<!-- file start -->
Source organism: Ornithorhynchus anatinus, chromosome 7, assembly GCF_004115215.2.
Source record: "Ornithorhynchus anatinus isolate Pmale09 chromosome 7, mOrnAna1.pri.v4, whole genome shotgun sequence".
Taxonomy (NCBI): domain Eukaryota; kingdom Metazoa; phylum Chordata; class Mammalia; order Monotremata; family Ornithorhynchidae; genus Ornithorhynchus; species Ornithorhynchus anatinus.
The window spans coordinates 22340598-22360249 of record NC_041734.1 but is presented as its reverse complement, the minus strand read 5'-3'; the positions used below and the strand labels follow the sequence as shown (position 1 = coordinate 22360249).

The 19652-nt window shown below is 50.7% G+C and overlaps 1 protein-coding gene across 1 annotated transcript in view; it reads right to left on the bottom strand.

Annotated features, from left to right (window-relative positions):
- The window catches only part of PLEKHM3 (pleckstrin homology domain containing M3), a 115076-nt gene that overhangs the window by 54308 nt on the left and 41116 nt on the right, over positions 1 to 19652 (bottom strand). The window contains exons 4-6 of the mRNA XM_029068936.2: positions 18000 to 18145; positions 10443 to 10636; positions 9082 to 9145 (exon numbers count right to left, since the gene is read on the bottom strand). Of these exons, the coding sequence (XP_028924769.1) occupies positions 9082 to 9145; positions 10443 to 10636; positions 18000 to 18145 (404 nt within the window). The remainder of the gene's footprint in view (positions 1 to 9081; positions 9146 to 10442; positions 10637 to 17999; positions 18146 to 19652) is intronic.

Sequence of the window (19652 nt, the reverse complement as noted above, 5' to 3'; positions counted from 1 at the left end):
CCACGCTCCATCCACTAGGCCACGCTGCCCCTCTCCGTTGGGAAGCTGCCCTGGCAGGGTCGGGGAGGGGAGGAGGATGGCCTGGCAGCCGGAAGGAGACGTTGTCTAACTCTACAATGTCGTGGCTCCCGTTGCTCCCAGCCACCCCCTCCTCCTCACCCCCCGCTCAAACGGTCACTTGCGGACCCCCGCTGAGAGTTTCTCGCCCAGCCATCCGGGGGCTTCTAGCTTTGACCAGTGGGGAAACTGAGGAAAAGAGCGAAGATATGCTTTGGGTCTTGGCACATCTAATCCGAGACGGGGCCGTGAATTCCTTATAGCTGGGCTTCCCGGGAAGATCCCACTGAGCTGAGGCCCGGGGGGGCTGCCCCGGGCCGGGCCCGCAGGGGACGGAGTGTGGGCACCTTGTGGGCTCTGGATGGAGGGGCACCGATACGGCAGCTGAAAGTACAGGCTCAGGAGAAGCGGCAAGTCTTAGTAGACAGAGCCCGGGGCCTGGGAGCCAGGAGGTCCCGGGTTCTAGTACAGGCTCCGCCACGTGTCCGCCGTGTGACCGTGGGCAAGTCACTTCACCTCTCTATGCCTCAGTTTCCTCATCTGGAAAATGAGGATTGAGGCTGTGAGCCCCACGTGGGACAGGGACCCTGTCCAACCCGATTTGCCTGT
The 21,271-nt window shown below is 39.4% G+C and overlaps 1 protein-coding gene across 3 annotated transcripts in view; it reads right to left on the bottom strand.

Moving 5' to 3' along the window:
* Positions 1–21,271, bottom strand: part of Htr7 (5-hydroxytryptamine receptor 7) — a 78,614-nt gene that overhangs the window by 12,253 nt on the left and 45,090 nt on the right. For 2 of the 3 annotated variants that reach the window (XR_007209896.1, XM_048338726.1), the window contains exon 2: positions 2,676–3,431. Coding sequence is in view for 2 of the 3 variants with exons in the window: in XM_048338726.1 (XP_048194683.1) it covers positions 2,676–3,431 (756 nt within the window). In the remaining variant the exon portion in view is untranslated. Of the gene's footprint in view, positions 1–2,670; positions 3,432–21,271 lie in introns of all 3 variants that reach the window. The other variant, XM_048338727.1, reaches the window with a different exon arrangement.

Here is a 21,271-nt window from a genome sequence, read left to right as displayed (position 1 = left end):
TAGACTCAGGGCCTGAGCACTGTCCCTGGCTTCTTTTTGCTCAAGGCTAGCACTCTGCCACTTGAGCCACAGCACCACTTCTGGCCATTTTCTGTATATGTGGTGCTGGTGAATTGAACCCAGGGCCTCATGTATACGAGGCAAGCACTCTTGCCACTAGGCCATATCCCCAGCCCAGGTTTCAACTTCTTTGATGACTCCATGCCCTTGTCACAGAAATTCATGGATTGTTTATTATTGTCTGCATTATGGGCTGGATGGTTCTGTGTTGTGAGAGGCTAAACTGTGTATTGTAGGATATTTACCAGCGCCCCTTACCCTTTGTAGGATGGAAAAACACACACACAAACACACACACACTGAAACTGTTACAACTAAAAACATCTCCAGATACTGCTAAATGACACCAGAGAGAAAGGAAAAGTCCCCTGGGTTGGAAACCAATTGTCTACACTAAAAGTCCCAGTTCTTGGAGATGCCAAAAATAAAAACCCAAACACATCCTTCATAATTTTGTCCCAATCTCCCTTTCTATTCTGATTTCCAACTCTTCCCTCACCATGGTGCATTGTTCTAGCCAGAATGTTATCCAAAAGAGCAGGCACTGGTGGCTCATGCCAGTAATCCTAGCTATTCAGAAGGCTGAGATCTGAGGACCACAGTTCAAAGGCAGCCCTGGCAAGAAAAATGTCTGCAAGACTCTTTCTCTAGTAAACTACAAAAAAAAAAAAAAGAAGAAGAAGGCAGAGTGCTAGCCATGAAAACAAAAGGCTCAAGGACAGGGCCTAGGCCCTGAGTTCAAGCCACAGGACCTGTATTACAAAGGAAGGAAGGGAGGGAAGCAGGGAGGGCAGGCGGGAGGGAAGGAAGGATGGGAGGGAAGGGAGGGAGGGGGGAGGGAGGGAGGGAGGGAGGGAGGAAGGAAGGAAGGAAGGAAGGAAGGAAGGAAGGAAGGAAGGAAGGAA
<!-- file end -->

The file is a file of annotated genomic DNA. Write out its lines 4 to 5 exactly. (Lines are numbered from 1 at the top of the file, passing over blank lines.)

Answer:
The window spans coordinates 22340598-22360249 of record NC_041734.1 but is presented as its reverse complement, the minus strand read 5'-3'; the positions used below and the strand labels follow the sequence as shown (position 1 = coordinate 22360249).

The 19652-nt window shown below is 50.7% G+C and overlaps 1 protein-coding gene across 1 annotated transcript in view; it reads right to left on the bottom strand.